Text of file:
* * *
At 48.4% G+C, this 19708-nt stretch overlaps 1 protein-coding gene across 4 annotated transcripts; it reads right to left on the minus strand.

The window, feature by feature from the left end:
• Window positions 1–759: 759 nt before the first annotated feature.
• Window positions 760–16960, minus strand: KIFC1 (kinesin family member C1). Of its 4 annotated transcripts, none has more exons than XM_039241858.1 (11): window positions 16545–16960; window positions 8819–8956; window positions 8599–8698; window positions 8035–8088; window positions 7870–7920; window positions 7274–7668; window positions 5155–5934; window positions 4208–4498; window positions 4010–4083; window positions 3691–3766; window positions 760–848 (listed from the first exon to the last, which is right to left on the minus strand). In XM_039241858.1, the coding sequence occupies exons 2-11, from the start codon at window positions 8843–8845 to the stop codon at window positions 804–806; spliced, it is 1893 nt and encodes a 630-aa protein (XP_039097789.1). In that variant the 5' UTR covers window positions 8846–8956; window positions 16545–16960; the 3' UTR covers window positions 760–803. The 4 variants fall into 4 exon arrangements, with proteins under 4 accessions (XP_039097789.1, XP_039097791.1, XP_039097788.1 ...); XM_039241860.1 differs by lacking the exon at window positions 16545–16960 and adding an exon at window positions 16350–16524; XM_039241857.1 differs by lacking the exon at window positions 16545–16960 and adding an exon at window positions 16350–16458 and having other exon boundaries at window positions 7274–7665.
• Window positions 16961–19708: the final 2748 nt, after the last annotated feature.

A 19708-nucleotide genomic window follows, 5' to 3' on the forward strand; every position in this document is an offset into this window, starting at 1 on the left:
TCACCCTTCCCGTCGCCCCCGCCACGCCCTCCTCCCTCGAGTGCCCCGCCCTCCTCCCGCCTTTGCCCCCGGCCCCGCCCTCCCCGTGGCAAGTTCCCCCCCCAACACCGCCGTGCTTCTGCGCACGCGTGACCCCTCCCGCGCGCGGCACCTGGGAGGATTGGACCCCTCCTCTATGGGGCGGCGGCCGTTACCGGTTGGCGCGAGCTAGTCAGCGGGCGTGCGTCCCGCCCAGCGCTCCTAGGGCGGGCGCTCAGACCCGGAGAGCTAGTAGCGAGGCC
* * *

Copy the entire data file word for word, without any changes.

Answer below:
At 48.4% G+C, this 19708-nt stretch overlaps 1 protein-coding gene across 4 annotated transcripts; it reads right to left on the minus strand.

The window, feature by feature from the left end:
• Window positions 1–759: 759 nt before the first annotated feature.
• Window positions 760–16960, minus strand: KIFC1 (kinesin family member C1). Of its 4 annotated transcripts, none has more exons than XM_039241858.1 (11): window positions 16545–16960; window positions 8819–8956; window positions 8599–8698; window positions 8035–8088; window positions 7870–7920; window positions 7274–7668; window positions 5155–5934; window positions 4208–4498; window positions 4010–4083; window positions 3691–3766; window positions 760–848 (listed from the first exon to the last, which is right to left on the minus strand). In XM_039241858.1, the coding sequence occupies exons 2-11, from the start codon at window positions 8843–8845 to the stop codon at window positions 804–806; spliced, it is 1893 nt and encodes a 630-aa protein (XP_039097789.1). In that variant the 5' UTR covers window positions 8846–8956; window positions 16545–16960; the 3' UTR covers window positions 760–803. The 4 variants fall into 4 exon arrangements, with proteins under 4 accessions (XP_039097789.1, XP_039097791.1, XP_039097788.1 ...); XM_039241860.1 differs by lacking the exon at window positions 16545–16960 and adding an exon at window positions 16350–16524; XM_039241857.1 differs by lacking the exon at window positions 16545–16960 and adding an exon at window positions 16350–16458 and having other exon boundaries at window positions 7274–7665.
• Window positions 16961–19708: the final 2748 nt, after the last annotated feature.

A 19708-nucleotide genomic window follows, 5' to 3' on the forward strand; every position in this document is an offset into this window, starting at 1 on the left:
TCACCCTTCCCGTCGCCCCCGCCACGCCCTCCTCCCTCGAGTGCCCCGCCCTCCTCCCGCCTTTGCCCCCGGCCCCGCCCTCCCCGTGGCAAGTTCCCCCCCCAACACCGCCGTGCTTCTGCGCACGCGTGACCCCTCCCGCGCGCGGCACCTGGGAGGATTGGACCCCTCCTCTATGGGGCGGCGGCCGTTACCGGTTGGCGCGAGCTAGTCAGCGGGCGTGCGTCCCGCCCAGCGCTCCTAGGGCGGGCGCTCAGACCCGGAGAGCTAGTAGCGAGGCC